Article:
Residential News » San Francisco Edition | By Michael Gerrity | February 27, 2023 8:41 AM ET
According to national property broker Redfin, total value of U.S. homes was $45.3 trillion at the end of 2022, down 4.9% ($2.3 trillion) from a record high of $47.7 trillion in June 2022.
That's the largest June-to-December drop in percentage terms since 2008. While the total value of U.S. homes was up 6.5% from a year earlier in December, that's the smallest year-over-year increase during any month since August 2020. This is according to Redfin's analysis of more than 99 million U.S. residential properties.
The housing market has been shedding value because homebuyer demand has waned, which has also caused home prices to fall from their peak. The median U.S. home sale price was $383,249 in January, down 11.5% from a peak of $433,133 in May, and up just 1.5% from January 2022.
Homebuyer demand slowed in large part because rising mortgage rates--a consequence of the Federal Reserve's effort to curb inflation--made purchasing a home more expensive. The average 30-year fixed mortgage rate was 6.36% in December. While that's down from the 20-year high of 7.08% in November, it's roughly double the level from the start of 2022. Rates fell at the beginning of February, giving buyers some hope, but have since crept back up to December levels.
"The housing market has shed some of its value, but most homeowners will still reap big rewards from the pandemic housing boom," said Redfin Economics Research Lead Chen Zhao. "The total value of U.S. homes remains roughly $13 trillion higher than it was in February 2020, the month before the coronavirus was declared a pandemic."
Zhao continued: "Unfortunately, a lot of people were left behind. Many Americans couldn't afford to buy homes even when mortgage rates hit rock bottom in 2021, which means they missed out on a significant wealth building opportunity."
We primarily use year-over-year comparisons rather than comparisons to the peak for the metro-level and demographic breakdowns in the remainder of this report, as different metros and groups saw home values peak at different times.
The Bay Area's Housing Market Has Taken the Biggest Hit
The total value of San Francisco homes fell 6.7% year over year to $517.5 billion in December (a $37.3 billion decline)--a larger drop in percentage terms than any other major U.S. metropolitan area. Next came two other Bay Area markets: Oakland (-4.5%) and San Jose (-3.2%). Only three other metros saw year-over-year declines: New York (-1%), Seattle (-0.4%) and Boise, ID (-0.3%). This analysis includes the 100 most populous metro areas, with the exception of Albuquerque, NM, which had insufficient data.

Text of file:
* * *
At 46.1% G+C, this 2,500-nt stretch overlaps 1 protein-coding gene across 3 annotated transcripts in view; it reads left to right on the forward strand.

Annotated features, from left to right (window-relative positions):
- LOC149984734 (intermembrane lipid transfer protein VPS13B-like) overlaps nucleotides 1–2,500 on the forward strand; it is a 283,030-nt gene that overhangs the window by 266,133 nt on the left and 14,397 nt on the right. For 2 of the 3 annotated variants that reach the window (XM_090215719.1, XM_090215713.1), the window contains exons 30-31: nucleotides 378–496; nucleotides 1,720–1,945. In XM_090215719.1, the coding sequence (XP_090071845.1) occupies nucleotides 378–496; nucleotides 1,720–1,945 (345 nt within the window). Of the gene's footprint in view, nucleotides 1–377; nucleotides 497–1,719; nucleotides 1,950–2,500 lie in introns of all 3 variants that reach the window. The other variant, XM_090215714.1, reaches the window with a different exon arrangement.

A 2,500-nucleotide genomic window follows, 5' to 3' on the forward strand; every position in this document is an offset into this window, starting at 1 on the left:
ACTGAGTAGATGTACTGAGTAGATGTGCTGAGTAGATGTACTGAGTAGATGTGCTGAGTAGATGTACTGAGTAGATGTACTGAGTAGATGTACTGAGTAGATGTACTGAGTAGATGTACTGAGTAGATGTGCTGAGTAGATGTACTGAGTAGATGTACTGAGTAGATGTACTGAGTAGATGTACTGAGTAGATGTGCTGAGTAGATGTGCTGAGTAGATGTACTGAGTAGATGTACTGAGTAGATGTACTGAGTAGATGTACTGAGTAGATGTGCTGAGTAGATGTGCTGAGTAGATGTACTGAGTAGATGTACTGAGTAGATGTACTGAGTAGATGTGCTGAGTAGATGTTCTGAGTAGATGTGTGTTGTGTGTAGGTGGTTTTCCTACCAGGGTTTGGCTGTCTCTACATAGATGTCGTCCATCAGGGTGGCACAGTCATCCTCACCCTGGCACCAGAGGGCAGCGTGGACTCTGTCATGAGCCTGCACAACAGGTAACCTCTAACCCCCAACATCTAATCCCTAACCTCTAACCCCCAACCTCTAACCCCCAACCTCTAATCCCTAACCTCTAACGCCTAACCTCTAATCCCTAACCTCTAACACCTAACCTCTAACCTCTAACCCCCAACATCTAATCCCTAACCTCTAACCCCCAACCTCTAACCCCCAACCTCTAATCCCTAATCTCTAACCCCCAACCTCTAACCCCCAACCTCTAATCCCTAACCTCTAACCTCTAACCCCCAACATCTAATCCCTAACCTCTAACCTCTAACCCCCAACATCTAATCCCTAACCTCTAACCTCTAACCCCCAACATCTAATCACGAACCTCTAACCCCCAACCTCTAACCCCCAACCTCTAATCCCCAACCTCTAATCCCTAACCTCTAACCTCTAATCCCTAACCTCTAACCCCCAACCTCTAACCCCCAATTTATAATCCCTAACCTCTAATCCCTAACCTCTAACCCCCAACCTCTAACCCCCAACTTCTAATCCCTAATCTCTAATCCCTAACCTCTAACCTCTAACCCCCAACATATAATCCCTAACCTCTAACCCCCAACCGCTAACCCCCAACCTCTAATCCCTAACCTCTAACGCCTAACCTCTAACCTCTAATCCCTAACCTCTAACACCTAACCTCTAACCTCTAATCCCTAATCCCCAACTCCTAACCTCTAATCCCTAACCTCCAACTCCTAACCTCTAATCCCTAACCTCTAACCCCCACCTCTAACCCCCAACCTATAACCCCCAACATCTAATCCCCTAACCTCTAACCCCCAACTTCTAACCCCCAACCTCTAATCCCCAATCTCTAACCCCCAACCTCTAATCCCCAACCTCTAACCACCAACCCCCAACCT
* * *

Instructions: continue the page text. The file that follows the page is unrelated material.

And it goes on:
Pricey coastal tech hubs have experienced outsized declines in home values for a few reasons:
The good news for Bay Area buyers is that home prices are down and competition remains far lower than it was during the pandemic homebuying boom. San Francisco's median home sale price dropped 9.4% year over year to $1.3 million in January--the second biggest decline in the country. The good news for sellers is that the steep decline in prices has lured some buyers back.
"Three of my listings recently went under contract after sitting on the market for more than a month," said Ali Mafi, a Redfin real estate agent in San Francisco. "They all had a few showings here and there in the fall, but no buyer wanted to pull the trigger. And then suddenly in the new year, we had 10 or 15 people touring each property."
Florida's Housing Market Is Holding Value Relatively Well
The total value of homes in Miami rose 19.7% year over year ($77 billion) to $468.5 billion in December--the largest annual increase in percentage terms among the metros Redfin analyzed. Miami's housing market had roughly the same value in December as it did when it peaked in July at $472 billion.
Next came North Port-Sarasota, FL (+17.8%), Knoxville, TN (+17.7%), Charleston, SC (+17.4%) and Lakeland, FL (+16.9%). Florida was home to six of the 10 metros with the largest annual home-value gains, in percentage terms--even after Hurricane Ian caused billions of dollars in damage and displaced thousands of Floridians in fall 2022.
"Florida's housing market is being sustained by folks moving in from the North and as of recently, the West Coast," said Elena Fleck, a Redfin real estate agent in Palm Beach, FL. "People are pouring in from New Jersey and New York, in large part because Florida has relatively affordable homes and no income tax. They can get a lot more bang for their buck here."